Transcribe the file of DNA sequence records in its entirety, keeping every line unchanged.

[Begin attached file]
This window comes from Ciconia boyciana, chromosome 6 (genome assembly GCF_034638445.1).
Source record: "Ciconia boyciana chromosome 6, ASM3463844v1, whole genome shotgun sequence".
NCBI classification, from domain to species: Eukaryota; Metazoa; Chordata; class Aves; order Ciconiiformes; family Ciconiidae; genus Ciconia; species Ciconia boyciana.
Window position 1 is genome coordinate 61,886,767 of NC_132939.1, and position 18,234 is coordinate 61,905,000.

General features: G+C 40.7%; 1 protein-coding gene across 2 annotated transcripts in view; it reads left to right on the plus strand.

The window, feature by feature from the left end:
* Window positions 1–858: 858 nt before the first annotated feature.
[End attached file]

This window comes from Ciconia boyciana, chromosome 6 (genome assembly GCF_034638445.1).
Source record: "Ciconia boyciana chromosome 6, ASM3463844v1, whole genome shotgun sequence".
NCBI classification, from domain to species: Eukaryota; Metazoa; Chordata; class Aves; order Ciconiiformes; family Ciconiidae; genus Ciconia; species Ciconia boyciana.
Window position 1 is genome coordinate 61,886,767 of NC_132939.1, and position 18,234 is coordinate 61,905,000.

General features: G+C 40.7%; 1 protein-coding gene across 2 annotated transcripts in view; it reads left to right on the plus strand.

The window, feature by feature from the left end:
* Window positions 1–858: 858 nt before the first annotated feature.